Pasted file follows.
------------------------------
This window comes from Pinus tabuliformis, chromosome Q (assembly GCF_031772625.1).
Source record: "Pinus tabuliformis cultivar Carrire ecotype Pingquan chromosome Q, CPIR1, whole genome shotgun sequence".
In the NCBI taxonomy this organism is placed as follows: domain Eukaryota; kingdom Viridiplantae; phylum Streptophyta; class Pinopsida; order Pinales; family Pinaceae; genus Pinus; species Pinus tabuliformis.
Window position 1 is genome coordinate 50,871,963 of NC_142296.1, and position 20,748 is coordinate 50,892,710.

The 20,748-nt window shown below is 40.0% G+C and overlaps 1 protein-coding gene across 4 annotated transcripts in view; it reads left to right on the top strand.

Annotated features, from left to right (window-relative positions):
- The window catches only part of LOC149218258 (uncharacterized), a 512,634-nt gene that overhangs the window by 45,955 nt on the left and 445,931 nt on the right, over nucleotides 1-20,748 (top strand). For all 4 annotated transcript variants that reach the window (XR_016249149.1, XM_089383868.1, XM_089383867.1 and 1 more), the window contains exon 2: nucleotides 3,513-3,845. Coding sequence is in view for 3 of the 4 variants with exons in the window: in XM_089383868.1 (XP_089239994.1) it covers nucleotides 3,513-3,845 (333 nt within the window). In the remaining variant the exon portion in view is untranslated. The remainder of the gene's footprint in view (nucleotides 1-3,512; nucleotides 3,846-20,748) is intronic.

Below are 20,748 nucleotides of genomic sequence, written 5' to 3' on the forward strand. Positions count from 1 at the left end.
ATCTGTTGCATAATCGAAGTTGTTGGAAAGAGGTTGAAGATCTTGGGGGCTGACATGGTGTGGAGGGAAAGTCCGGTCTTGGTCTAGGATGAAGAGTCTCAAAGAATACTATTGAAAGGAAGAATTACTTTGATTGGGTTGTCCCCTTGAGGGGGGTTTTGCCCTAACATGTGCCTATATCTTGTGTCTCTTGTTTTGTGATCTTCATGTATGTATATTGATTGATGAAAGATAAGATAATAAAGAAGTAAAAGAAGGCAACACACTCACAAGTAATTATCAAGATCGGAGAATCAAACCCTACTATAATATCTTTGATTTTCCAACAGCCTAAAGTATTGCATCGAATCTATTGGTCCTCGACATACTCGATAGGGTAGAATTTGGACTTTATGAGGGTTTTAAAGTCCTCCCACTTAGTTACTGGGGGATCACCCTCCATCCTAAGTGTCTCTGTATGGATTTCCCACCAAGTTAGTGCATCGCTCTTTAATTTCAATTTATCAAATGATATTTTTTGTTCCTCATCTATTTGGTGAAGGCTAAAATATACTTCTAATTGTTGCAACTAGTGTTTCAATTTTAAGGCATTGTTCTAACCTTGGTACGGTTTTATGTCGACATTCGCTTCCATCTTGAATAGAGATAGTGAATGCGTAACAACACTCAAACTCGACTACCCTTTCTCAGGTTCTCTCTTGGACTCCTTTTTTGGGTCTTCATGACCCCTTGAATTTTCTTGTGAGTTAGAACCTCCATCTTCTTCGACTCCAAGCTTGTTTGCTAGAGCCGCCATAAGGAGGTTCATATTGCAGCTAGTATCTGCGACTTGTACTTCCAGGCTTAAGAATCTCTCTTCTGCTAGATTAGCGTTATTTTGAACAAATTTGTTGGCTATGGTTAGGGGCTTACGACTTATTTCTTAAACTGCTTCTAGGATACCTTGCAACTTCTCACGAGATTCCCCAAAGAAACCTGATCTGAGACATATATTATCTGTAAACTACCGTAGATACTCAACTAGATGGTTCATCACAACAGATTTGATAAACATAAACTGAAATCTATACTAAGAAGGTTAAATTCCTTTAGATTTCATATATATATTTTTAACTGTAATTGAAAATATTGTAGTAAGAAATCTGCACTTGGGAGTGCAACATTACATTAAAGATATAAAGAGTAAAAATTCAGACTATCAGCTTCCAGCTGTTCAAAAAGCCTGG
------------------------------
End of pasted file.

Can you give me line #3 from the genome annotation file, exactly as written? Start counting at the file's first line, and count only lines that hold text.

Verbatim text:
In the NCBI taxonomy this organism is placed as follows: domain Eukaryota; kingdom Viridiplantae; phylum Streptophyta; class Pinopsida; order Pinales; family Pinaceae; genus Pinus; species Pinus tabuliformis.